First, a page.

Politics Foreign Affairs Culture Fellows Program

Syria and the So-Called ‘Jacksonians’

The "Jacksonian" label is not very useful.

Jarrett Stepman offers an odd interpretation of Republican support for Trump’s decision to order an attack on the Syrian government:

According to an ABC poll, 86 percent of Republicans supported the Syrian strike in response to President Bashar al-Assad’s use of chemical weapons, compared to only 22 percent of Republicans supporting Obama’s Syrian intervention in 2013. While James Hohmann of the Washington Post attributed this to sheer partisanship, there is another obvious explanation.

Most of the GOP base’s attitude toward foreign policy is what political scientist Walter Russell Mead has called “Jacksonian,” after America’s seventh president, Andrew Jackson.

They do not believe that the United States should go out in the world seeking monsters to destroy, but instead they view America’s international relations through the prism of what is specifically in our self-interest.

This explanation isn’t persuasive for a few reasons. First, attacking the Syrian government had nothing to do with American security or interests. It was a perfect example of using force for something other than “our self-interest,” so if most Republicans are actually “Jacksonians” as defined here they ought to be opposed to it. Since most Republicans back Trump’s attack but were strongly opposed to Obama’s proposed intervention, it seems much more likely that partisanship is the most significant reason for why so many people reversed their positions. If the “Jacksonian” label means anything in our foreign policy debates, it is supposed to refer to people that have no interest in international norms and institutions and care first and foremost about American security and military strength.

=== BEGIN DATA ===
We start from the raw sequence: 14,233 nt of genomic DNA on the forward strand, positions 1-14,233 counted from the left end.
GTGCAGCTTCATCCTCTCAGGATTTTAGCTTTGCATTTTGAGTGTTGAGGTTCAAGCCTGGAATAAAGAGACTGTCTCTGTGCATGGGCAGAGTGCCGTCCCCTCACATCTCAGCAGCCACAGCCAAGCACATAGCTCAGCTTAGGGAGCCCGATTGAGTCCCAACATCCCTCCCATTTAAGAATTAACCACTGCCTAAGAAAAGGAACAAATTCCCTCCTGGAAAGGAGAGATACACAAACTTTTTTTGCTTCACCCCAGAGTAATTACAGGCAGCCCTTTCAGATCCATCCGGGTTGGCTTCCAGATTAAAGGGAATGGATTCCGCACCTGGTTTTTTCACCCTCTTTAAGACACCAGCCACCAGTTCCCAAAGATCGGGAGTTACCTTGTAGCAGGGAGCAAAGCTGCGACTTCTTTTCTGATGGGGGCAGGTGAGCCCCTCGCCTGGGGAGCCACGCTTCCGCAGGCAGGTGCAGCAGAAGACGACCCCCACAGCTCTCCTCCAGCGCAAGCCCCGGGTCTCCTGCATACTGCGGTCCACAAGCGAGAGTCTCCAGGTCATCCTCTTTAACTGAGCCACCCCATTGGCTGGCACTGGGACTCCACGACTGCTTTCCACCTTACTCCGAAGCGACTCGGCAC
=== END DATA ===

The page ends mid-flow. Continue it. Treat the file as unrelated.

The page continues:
Firing off a few dozen missiles for the sake of enforcing a norm in the middle of a foreign civil war ought to displease “Jacksonians” immensely. Because it was unrelated to national security and because it wasted military resources on something that poses no threat to us, a “Jacksonian” ought to be very unhappy with Trump’s decision to attack Syria. The fact that it doesn’t appear to displease most Republicans tells us that “Jacksonian” is the wrong way to describe their views, unless we water down “Jacksonian” to mean someone who likes it when the president orders attacks on foreigners. For these people, it seems to be enough that it was Republican president who ordered military action against another government, and that was all that it took to get the vast majority of them to fall in line.

Then again, I have long maintained that the “Jacksonian” label is not very useful, and it often seems to be applied to describe positions that don’t match up with the pugnacious nationalism it is supposed to refer to. Explaining Republican support for attacking Syria in terms of “Jacksonianism” is a good example of how easily the label can be misapplied.